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In computer science, artificial intelligence (AI), sometimes called machine intelligence, is intelligence demonstrated by machines, in contrast to the natural intelligence displayed by humans. Nowadays, the development of artificial intelligence is very rapid and there is no doubt that AI is creeping into our lives slowly but surely.

A simplisitic understanding of AI is that it is technology that can emulate human capabilities and human performance and, in some cases, technology that will replace people even in the execution of non-routine tasks.

AI is patent subject-matter and this is irrefutable. However, how if AI is set as inventor?. Should this be the case, notwithstanding that said inventions have not actually been invented by a human being?

In the late of 2018, two patent applications invented by AI were filed to the European Patent Office (EPO). However, the European Patent Office (EPO) lately refused these two patent applications that list an AI as the sole inventor.

After hearing the arguments of the applicant, the EPO refused the European patent applications as they do not meet the requirement that an inventor designated in the application has to be a human being, not a machine.

The EPO stated: “Machines do not have legal personality and cannot own property. Accordingly, a machine cannot have a family name and given names, as required for designating an inventor by rule 19(1) of the European Patent Convention (EPC). Moreover, a machine cannot own rights to an invention and cannot transfer them within an employment relationship or by succession.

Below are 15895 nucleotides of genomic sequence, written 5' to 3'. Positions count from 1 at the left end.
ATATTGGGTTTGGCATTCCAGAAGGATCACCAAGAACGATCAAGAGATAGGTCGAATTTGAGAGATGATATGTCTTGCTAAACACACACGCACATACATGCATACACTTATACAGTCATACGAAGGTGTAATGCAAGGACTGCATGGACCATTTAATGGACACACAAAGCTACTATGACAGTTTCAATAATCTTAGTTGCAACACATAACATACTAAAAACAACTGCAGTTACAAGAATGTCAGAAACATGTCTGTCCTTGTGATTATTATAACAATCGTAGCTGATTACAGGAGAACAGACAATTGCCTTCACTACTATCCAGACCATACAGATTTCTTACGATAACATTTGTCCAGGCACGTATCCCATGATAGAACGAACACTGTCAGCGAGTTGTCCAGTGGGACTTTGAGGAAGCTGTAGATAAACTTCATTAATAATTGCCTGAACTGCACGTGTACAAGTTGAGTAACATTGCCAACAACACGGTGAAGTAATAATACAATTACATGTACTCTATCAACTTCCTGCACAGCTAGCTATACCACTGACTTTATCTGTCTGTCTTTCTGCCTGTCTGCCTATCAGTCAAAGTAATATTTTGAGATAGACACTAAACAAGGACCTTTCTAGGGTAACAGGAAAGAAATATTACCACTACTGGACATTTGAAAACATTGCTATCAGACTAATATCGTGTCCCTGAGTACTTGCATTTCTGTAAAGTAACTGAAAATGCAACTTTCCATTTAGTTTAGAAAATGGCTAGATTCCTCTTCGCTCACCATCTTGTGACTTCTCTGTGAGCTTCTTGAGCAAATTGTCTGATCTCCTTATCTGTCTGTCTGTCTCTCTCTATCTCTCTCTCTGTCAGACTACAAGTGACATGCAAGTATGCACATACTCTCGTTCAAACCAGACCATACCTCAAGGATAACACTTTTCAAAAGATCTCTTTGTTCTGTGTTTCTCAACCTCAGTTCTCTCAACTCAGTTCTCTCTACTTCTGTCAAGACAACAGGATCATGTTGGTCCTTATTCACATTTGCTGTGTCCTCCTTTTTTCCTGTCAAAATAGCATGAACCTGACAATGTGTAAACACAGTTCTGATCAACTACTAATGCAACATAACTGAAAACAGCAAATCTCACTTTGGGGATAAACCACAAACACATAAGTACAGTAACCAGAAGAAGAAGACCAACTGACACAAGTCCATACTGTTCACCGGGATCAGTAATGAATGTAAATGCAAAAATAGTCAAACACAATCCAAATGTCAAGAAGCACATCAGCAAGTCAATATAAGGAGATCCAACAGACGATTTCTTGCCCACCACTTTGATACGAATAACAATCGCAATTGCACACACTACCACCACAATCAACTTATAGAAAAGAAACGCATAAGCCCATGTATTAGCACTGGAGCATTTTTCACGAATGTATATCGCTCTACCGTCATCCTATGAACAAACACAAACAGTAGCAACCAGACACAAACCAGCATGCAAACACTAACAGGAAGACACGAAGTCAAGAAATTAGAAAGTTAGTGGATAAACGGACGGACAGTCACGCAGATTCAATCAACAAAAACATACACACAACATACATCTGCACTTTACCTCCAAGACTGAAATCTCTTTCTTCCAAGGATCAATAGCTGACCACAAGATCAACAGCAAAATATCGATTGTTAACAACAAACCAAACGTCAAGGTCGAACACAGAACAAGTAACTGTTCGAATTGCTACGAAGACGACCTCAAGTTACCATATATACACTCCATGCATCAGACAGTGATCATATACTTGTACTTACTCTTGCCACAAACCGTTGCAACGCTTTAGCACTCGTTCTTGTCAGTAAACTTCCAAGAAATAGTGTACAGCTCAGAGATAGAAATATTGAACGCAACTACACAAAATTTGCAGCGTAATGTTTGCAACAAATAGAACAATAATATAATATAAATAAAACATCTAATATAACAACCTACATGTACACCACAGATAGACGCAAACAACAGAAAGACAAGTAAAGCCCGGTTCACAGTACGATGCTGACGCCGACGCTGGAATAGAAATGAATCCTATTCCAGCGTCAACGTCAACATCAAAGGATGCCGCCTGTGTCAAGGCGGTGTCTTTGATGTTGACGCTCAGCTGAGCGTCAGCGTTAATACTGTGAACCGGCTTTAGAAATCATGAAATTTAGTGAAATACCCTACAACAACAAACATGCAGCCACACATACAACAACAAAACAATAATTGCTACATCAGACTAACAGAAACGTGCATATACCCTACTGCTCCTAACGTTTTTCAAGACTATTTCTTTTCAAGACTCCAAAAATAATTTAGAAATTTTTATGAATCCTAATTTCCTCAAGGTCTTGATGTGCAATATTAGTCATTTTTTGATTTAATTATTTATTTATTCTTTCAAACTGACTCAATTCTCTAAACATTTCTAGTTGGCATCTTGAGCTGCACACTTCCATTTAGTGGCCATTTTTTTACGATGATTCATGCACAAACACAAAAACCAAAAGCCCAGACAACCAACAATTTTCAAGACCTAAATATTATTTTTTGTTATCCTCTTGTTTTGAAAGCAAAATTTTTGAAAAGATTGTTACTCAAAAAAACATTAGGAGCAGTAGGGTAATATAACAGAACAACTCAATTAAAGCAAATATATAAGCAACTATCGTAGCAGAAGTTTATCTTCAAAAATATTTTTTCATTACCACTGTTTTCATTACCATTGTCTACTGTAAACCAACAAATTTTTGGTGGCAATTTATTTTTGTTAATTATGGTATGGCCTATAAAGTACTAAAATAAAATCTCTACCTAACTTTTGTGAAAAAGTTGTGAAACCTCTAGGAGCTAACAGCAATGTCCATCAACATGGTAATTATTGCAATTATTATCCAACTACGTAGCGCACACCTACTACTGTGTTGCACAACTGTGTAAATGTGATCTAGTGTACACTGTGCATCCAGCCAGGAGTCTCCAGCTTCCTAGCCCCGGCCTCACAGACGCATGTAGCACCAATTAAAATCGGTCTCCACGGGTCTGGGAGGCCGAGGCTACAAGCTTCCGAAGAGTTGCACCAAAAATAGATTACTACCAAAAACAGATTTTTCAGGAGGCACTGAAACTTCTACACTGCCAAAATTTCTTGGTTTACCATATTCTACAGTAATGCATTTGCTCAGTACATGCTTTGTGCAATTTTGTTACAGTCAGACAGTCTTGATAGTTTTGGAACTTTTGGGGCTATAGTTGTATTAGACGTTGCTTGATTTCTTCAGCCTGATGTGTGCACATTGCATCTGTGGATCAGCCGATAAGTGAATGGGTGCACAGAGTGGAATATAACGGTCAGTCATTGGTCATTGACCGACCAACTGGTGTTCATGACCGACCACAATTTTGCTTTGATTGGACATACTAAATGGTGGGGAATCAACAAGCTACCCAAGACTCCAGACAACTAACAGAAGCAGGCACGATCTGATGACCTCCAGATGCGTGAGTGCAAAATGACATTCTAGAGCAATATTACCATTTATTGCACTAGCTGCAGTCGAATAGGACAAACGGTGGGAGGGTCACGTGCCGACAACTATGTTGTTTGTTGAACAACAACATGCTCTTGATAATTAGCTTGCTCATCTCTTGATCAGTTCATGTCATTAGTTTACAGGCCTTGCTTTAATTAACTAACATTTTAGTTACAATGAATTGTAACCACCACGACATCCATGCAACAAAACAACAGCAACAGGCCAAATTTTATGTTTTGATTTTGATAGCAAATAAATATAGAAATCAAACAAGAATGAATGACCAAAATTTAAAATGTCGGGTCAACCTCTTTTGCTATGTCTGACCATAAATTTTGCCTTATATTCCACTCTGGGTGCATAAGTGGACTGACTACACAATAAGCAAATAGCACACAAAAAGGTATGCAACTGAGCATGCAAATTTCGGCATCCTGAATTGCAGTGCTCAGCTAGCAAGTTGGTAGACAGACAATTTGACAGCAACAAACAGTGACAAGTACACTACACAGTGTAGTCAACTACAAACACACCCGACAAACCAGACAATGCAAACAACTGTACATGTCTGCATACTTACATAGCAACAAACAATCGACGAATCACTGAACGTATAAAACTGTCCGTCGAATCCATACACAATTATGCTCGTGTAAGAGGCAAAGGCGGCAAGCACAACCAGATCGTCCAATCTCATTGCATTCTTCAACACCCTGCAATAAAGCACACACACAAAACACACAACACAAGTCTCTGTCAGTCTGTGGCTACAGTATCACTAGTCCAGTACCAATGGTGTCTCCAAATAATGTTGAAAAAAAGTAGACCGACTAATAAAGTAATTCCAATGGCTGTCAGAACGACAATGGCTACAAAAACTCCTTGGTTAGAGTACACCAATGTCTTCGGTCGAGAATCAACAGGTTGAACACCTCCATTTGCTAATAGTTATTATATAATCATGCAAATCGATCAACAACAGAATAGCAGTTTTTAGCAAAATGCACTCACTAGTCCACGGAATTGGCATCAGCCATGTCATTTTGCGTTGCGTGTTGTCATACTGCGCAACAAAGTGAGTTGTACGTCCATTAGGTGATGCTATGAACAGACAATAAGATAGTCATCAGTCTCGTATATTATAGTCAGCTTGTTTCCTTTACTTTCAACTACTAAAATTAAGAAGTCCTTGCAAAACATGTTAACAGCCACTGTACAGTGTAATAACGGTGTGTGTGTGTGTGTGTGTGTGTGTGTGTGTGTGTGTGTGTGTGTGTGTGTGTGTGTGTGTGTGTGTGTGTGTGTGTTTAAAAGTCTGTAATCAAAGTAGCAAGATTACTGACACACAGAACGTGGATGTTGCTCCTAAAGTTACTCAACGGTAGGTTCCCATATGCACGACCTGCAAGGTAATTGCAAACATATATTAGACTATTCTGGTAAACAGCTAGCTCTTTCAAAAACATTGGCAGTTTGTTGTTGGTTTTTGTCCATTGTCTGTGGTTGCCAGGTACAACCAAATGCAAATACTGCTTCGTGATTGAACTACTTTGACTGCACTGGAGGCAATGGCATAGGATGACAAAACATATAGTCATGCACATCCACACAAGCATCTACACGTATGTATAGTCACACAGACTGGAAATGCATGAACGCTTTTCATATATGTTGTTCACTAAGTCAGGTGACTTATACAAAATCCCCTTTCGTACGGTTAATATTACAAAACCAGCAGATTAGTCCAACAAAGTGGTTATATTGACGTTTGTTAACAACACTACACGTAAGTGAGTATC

In the oral arguments, the applicant argued that accepting AI systems as inventors would allow applicants to indicate the truthful inventor and that the EPC doesn’t specify that the inventor must be human.

However, in deciding to refuse the applications, the EPO concluded that the designations of inventor do not meet the requirements set out by the EPC. The EPO will publish a reasoned decision in January 2020.

How if the same case occured in Indonesia that there is invention filed with AI as the sole inventor. The same decision will be made, the application will be rejected since Indonesia does not recognize humanoid inventor. According to the Article 1 paragraph (3) of Indonesian patent law No. 13 of 2016 that inventor is a person or people who are jointly implementing the ideas into activities to produce the invention.

Tied to this, there is also question of who has ownership for AI-related inventions. In cases where the inventor may not be human, does a humanoid inventor have the power to give consent for change of ownership so that a recognised legal entitiy can sue for infringement?. Thereafter, in cases where patent infringement is established and the cause of infringing act cannot be traced back to a specific human actor, how would the courts act? These and many similar concerns are now the subject of debates and the ambiguities of AI, not only in the Intellectual Property context, but also in the context of criminal liability or civil tort liability.



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